4. Body weight training: You have everything you need for this at all times, and it's free and easy. Your body weight provides resistance. Think pushups, lunges, pullups. The survey adds that "Body weight training ... can be much more than that."

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5. Strength training: Lifting weights, using machines and resistance bands and even using your body weight can help you build muscle, and muscle revs up your resting metabolism. Strength training also can help prevent health problems. Davidsmeier said that for strength training, Combat Performance's focus is "on corrective movements that help combat the trappings of sitting at a desk all day or any other repetitive damage caused by work and life."

6. Educated, certified and experienced fitness professionals: "There continues to be sustained growth of educational programs at community colleges and colleges and universities ...," the survey says. There are a number of accreditation agencies.

7. Yoga: From downward-facing dog to half moon, there are plenty of people striking a pose and practicing this ancient discipline, which comes in many forms. There are also plenty of places at which to do so, from parks (Curtis Hixon in Tampa, to art galleries and studios. (Read more at The 2016 Yoga in America Study found that more than 36 million people in the United States practice yoga. In 2012, it was 20.4 million. Namaste.

8. Personal training: Bureau of Labor Statistics figures from 2016 put the number of fitness trainers and instructors at just above 299,200, and that number is projected to keep growing. "... Personal trainers will continue to be an important part of the professional staff of health and fitness centers," the survey says. Before you hire a personal trainer, check credentials and do your homework. Certifying organizations include the American Council on Exercise, the American College of Sports Medicine and the National Academy of Sports Medicine. "Knowing your trainer has the experience and solid processes to help you obtain your goals is key," Davidsmeier said.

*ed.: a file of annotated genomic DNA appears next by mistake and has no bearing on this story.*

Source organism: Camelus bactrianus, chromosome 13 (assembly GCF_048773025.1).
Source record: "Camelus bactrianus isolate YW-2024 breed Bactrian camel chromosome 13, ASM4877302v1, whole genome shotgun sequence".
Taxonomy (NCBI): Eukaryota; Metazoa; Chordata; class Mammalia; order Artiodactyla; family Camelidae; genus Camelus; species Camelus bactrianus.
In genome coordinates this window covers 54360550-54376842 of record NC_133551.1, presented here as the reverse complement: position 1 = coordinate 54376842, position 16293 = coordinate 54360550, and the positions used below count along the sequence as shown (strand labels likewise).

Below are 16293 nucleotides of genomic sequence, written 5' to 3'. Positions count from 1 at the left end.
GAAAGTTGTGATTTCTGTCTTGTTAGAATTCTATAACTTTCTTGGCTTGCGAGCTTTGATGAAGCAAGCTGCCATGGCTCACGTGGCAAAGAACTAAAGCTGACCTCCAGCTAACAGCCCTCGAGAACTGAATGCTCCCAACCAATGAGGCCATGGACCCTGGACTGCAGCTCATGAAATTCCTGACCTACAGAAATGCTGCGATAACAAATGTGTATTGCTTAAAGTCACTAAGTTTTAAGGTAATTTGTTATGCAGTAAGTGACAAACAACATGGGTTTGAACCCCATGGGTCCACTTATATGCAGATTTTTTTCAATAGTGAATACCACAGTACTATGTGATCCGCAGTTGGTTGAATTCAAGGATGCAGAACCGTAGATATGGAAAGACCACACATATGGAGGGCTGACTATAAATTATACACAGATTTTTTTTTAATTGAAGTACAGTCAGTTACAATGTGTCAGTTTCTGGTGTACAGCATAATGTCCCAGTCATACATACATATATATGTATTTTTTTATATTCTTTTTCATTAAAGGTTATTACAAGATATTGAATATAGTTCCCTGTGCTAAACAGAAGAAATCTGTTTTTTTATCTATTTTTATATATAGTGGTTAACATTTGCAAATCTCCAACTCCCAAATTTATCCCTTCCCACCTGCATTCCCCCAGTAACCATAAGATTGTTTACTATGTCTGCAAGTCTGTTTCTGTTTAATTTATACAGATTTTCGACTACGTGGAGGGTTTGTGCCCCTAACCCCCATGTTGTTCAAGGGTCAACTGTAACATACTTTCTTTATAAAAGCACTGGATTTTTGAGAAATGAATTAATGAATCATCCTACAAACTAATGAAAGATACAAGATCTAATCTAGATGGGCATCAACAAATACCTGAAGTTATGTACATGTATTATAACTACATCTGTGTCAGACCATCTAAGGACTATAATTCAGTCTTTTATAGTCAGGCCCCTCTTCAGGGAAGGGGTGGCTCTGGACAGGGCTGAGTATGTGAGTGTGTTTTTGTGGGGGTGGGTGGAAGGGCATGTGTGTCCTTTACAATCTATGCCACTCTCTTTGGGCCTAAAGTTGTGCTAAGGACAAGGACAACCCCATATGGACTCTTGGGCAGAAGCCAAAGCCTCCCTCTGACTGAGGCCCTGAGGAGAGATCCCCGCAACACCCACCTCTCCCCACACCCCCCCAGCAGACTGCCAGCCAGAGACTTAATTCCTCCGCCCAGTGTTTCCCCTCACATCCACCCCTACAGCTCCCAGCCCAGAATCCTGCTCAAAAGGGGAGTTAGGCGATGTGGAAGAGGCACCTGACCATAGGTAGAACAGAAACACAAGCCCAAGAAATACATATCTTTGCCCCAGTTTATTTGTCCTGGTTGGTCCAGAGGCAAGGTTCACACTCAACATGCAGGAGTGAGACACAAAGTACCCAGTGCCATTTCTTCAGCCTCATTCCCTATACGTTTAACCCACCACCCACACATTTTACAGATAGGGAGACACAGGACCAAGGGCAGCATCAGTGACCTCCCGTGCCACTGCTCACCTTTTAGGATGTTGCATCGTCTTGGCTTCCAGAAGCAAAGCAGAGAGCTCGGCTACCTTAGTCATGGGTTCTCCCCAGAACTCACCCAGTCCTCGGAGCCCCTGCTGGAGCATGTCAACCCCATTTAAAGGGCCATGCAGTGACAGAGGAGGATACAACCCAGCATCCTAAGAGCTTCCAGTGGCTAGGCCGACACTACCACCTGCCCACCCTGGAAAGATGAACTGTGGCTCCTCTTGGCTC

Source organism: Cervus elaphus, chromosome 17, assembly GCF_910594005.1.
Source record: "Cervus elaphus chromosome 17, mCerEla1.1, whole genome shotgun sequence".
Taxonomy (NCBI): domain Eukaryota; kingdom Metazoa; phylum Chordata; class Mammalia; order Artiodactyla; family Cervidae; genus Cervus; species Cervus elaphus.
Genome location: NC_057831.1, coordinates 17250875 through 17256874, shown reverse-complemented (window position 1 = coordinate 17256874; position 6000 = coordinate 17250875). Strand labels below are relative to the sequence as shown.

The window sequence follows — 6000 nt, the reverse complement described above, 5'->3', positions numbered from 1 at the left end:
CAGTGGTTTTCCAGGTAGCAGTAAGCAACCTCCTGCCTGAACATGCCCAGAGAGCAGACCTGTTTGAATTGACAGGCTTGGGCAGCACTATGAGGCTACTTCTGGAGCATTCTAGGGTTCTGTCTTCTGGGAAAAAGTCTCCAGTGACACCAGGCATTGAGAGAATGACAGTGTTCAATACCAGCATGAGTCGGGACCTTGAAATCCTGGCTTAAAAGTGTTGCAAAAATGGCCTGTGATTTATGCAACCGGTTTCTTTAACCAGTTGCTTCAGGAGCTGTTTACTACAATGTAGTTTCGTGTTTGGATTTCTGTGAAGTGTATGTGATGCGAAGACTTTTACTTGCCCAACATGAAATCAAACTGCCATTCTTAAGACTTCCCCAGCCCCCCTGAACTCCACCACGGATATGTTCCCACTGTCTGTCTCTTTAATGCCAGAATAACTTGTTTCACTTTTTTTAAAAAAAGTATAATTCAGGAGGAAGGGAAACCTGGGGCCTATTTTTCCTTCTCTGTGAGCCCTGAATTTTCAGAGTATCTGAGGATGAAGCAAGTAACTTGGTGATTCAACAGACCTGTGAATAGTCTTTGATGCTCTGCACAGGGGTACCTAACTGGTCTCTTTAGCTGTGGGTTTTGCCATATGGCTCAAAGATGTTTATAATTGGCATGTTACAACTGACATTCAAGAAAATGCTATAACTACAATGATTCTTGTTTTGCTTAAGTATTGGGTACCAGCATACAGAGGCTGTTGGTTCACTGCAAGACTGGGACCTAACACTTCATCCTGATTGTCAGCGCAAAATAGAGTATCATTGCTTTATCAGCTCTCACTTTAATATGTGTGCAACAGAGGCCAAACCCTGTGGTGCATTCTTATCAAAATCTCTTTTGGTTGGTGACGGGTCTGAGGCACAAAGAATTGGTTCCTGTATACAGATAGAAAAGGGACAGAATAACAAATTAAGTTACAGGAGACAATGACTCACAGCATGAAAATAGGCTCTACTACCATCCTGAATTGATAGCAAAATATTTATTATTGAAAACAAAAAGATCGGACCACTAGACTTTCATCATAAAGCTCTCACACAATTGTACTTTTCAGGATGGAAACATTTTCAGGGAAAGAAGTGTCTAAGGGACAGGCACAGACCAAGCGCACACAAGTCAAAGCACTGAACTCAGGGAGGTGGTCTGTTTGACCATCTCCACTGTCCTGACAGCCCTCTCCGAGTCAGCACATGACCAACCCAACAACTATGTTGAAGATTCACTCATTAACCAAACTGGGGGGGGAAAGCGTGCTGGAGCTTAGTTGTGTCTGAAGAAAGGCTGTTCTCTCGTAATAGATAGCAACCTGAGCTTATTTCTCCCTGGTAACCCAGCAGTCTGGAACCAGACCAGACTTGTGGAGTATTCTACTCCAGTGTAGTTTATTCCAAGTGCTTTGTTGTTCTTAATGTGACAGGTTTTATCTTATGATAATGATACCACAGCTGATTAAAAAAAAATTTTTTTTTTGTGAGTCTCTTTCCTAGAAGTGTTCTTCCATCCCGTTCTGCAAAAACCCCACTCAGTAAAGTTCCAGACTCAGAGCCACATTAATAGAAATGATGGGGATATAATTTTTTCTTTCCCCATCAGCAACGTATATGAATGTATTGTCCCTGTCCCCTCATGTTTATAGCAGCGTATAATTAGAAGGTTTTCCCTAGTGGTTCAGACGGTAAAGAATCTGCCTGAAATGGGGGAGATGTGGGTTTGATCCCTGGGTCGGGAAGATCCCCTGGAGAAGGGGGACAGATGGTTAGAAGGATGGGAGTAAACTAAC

9. Fitness programs for older adults: It's important to stay active, especially as we age. There are a number of programs and classes out there that can help. SilverSneakers, for example, offers free gym membership at facilities nationwide for adults 65 and older with qualifying health plans. For details and gym locations, go to The YMCAs also offer classes, as do city and county senior centers. The Brandon Senior Center, for example, has tai chi and chair Zumba. Some gyms also offer classes that may be of interest, including specific SilverSneakers classes, Zumba and water aerobics.

10. Functional fitness: The American College of Sports Medicine's Health & Fitness Journal survey defines this as "using strength training to improve balance, coordination, force, power, and endurance to enhance someone's ability to perform activities of daily living." According to the Mayo Clinic, "Functional fitness exercises train your muscles to work together and prepare them for daily tasks by simulating common movements you might do at home, at work or in sports." That means when you bend down to get something off the floor or reach into that overhead luggage bin on the plane, everything is working in harmony. A squat is a functional fitness exercise. Muscles worked include the quadriceps, hamstrings and glutes.

Contact Dawn Cate at